This article is not going to talk about the politics of doe hunting, the length of the deer hunting season, or the antler size restrictions. This article is about deer habitat, why it’s disappearing, and how to get it back.
In order to understand habitat, we need to have a general knowledge of succession, which is the natural progression from one vegetation type to another. Left to its own accord, a grass field will eventually grow into a brushy shrub stage, which will slowly be phased out as trees begin to grow above the shrubs, thereby over time shading out the shrubs to become a forest stand of sapling and pole size trees, and eventually to mature forest.
Many wildlife species are adapted to a specific successional stage. This is the key to wildlife management. We can manipulate succession to a particular stage to provide food and cover, commonly known as habitat, for certain populations of wildlife species. Rabbits, for example like grassland next to or interspersed with brush. Squirrels can be found in more mature forest where the trees are large and mature enough to produce fruits, nuts, and hollow trees for shelter. The red tailed hawk needs mature forest for nesting, and grassland for hunting.
Understanding this, we can now encourage deer populations by providing their desired habitat. According to the Pennsylvania Game Commission, “Forests of different ages support different numbers of deer. In studies in Pennsylvania’s northern hardwood and mixed oak forests, seedling/sapling stands supported the greatest number of deer, pole timber stands supported few or no deer, and saw timber stands supported some number in between.”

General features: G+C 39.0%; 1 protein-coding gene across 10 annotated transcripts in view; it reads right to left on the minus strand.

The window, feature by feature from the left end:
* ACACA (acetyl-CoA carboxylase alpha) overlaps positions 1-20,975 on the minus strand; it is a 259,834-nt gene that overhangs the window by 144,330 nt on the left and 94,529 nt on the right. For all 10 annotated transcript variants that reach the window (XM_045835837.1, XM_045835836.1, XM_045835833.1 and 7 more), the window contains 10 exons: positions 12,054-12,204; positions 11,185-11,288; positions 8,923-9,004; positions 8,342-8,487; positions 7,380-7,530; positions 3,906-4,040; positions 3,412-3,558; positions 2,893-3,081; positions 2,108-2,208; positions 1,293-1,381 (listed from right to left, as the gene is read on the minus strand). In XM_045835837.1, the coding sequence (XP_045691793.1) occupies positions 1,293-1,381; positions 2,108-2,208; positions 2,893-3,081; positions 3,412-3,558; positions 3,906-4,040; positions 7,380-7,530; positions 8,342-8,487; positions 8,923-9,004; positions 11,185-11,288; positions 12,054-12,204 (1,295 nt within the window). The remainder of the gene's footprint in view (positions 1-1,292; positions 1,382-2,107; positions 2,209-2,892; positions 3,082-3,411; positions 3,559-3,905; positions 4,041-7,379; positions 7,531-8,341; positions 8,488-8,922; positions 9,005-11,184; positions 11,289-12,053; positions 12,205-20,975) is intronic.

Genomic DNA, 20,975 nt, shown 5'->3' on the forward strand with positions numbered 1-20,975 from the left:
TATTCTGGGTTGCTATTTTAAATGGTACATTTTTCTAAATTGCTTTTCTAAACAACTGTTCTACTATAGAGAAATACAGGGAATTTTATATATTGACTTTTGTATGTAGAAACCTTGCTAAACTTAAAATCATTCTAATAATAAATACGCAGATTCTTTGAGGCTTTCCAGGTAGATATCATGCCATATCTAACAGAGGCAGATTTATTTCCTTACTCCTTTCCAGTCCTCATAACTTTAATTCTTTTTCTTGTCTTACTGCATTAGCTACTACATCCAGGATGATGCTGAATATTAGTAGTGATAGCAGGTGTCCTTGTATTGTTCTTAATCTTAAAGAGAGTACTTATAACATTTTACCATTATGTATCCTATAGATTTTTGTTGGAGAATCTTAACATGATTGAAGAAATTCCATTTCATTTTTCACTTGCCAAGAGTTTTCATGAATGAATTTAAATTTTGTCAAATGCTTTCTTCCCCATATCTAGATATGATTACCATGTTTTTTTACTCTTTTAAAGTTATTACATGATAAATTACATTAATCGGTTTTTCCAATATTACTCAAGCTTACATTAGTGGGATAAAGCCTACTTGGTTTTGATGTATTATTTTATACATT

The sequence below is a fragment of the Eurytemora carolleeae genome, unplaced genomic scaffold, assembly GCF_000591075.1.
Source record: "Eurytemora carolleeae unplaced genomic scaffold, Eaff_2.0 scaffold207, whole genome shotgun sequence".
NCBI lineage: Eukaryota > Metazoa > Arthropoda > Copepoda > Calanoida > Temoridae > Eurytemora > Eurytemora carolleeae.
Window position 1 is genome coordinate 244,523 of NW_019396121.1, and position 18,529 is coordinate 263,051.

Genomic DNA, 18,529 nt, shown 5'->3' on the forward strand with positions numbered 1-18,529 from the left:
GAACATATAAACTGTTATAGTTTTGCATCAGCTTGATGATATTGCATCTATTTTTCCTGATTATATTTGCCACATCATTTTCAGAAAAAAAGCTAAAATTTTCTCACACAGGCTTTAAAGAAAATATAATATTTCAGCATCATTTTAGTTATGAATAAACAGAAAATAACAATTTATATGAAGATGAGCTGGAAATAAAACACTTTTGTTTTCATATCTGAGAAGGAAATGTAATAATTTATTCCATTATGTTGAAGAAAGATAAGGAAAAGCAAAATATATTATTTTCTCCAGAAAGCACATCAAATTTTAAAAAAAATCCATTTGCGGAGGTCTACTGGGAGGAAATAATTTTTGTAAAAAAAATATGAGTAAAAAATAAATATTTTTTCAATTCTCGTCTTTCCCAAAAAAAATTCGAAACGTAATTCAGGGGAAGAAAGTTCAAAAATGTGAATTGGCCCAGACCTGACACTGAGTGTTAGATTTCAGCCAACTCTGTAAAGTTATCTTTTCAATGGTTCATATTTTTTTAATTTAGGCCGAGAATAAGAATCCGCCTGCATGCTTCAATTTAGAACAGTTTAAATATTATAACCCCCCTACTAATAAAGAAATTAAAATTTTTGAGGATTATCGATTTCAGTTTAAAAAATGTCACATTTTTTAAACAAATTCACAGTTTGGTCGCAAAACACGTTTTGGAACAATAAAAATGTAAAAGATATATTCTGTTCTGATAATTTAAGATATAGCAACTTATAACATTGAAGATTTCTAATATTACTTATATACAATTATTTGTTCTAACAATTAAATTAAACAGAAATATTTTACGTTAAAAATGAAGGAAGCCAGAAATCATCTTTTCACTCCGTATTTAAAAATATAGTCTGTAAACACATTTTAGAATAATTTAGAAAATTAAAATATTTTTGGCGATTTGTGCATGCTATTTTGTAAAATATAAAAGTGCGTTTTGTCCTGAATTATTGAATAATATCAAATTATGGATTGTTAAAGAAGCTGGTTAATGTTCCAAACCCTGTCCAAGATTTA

Notice that seedling/sapling stands, or that brushy stage of young forest, supported the greatest number of deer. Deer are adapted to a broad range of habitats, but do best in early successional stages. You’re not going to find a lot of deer deep in the “big” woods. This is a particular problem, as the United States Department of Agriculture, Forest Service Inventory and Analysis data indicated that Pennsylvania lost 700,000 acres of young forest habitat from 1989 to 2006. Of the forest landscape in Pennsylvania, young forests comprise only 11%. While some was lost to urban sprawl, the vast majority of it simply grew into more mature forest.
Young forests also support a large variety of other wildlife species, such as American woodcock, ruffed grouse, golden winged warbler, Eastern whip-poor-will, gray catbird, brown thrasher, chestnut-sided warbler, prairie warbler, common yellowthroat, Eastern towhee, and field sparrow. Many of these young forest-dependent species al are experiencing population declines and are of high concern. In fact, approximately 17 species of birds that depend on young forests are experiencing serious population declines. Many mammals besides deer also use these same young forest habitats, including black bear, Appalachian cottontail, snowshoe hare, bobcat, and fisher.
About 70% of Pennsylvania’s woods is privately owned. Consequently, private landowners can have a huge impact on creating and maintaining this decreasing habitat. There are cost-share programs available to landowners through the USDA Natural Resources Conservation Service, who wish to actively manage their land and create some young forest.
Pennsylvania Bureau of Forestry foresters are available for assistance to private landowners free of charge. Interested landowners can call 814-472-1862814-472-1862.
Contributed by Christopher Jones, Service Forester with the PA DCNR Bureau of Forestry